One could also argue that in this specific case, Congress did not act to increase anybody’s salary; it was that long‐ago Congress that even gave that option to the president — and only in the form of an aross‐the‐board COLA, not some shady or opportunistic self‐dealing. But, of course, if we are to follow the text of the Constitution, there is no exception for offices “the Emoluments whereof shall have been encreased” by a non‐shady COLA granted via statutorily‐enabled executive order.
Whether anyone could challenge Hillary Clinton’s appointment in the courts is another matter. Perhaps someone denied a passport, or who has had some other adverse action done to them by a Clinton‐led State Department, would have standing to sue. In any event, in this time of constitutionally questionable bailouts, it cannot hurt to be vigilant even about the most obscure text from our nation’s governing document.
Much more on this issue can be found in Eugene’s fascinating post here.
He’s still months away from officially becoming president, but on education Barack Obama is already indicating that his brand of change is much more about high‐flying rhetoric than sober reality. Whether it’s choosing a private school for his kids, or promising to expend billions to “modernize” public schools, so far Mr. Obama is turning out to be just as politicized as everyone else in Washington.
Start with Obama’s choice of the Sidwell Friends School for his kids, which was sneakily announced around 5:00 pm on Friday — perfect timing to ensure the decision got as little press as possible (not that the press was going to be tough, anyway). There is nothing wrong with the president‐elect selecting the best possible school for his kids — indeed, doing so is his obligation as a parent — but as documented by Andrew Coulson, the hypocrisy is glaring for those who choose to see it.
“We need to focus on fixing and improving our public schools; not throwing our hands up and walking away from them,” Mr. Obama declared to the American Federation of Teachers this summer. But, of course, by “we” he meant “you,” just like all those folks in Congress mean when they send their kids to private institutions while opposing school choice and singing the praises of saintly public schools.
But perhaps even more aggravating than President‐elect Obama’s eschewing public schools for his daughters — again, it is his responsibility to get them the best education he can — is his proposal to include presumptive billions (I’ve not yet seen an itemized breakdown of proposed spending) on public‐school construction as part of his ever‐growing economic stimulus plan.
As I testified to Congress earlier this year, heap all the federal cash you want on school construction, you’re neither going to fix most of the true problems nor get any kind of value for taxpayers. Indeed, in 1999 the National Center for Education Statistics estimated that it would take about $127 billion to get all U.S. public school facilities into good shape. According to School Planning and Management magazine, however, since 2000 school districts have completed projects totaling more than $166 billion. So why is our schooling infrastructure still crumbling? Because many districts build absurd School‐Mahals featuring extravagances ranging from television studios to planetariums, while others are so bogged down in red tape they can’t get anything done.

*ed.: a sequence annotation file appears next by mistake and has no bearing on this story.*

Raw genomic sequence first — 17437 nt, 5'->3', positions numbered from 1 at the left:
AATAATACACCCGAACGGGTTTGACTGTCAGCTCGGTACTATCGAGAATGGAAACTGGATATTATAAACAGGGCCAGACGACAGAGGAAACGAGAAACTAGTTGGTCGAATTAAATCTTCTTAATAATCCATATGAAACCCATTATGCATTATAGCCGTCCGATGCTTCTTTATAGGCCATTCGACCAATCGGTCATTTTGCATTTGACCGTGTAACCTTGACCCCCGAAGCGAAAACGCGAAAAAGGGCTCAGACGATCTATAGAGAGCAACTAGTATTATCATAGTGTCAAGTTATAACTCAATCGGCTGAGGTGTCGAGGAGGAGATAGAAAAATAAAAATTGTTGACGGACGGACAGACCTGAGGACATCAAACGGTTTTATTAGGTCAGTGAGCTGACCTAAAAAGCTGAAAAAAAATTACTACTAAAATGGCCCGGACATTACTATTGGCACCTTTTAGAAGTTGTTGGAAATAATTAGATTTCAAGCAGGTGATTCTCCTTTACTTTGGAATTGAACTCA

Of course, as is far too often the case, it probably doesn’t really matter to Obama or others in Washington that money on school construction is almost sure to be wasted. The primary motivation behind Obama’s proposal isn’t educational, but political, with any project backed with federal money almost certain to carry union prevailing‐wage requirements — a nice little hors d’oeuvres before the card check main course — and the appearance of caring and “doing something” is most important, anyway.
For a “change” administration still months away from official existence, this does not bode well at all.
The 111th Congress and the new Obama administration should scrap “E‑Verify.” The federal government’s inchoate immigration background check system is the culmination of 20 years’ failure to create a tolerable “internal enforcement” program for U.S. immigration law. Rather than building on past failure, the new Congress and president should pull the plug on E‑Verify and reform immigration law so that it aligns with the nation’s economic need for labor.
Lots of scuttlebutt today involving the name “Richard Holbrooke.” An emblem of the Democratic Party foreign policy establishment, Holbrooke is revered by some for his ruthlessness and ability to crack heads. A dedicated global interventionist, Holbrooke is high on the list of “people antiwar Democrats don’t want involved in an Obama administration.” In addition to ruthlessness, let’s take a walk down memory lane and attempt to determine how well Holbrooke would fit in an Obama administration that is supposed by many to be broad minded and determined to evaluate all arguments on a policy before leaping in. Here’s Holbrooke in 1994 chairing a meeting with mid‐level officials to discuss NATO expansion: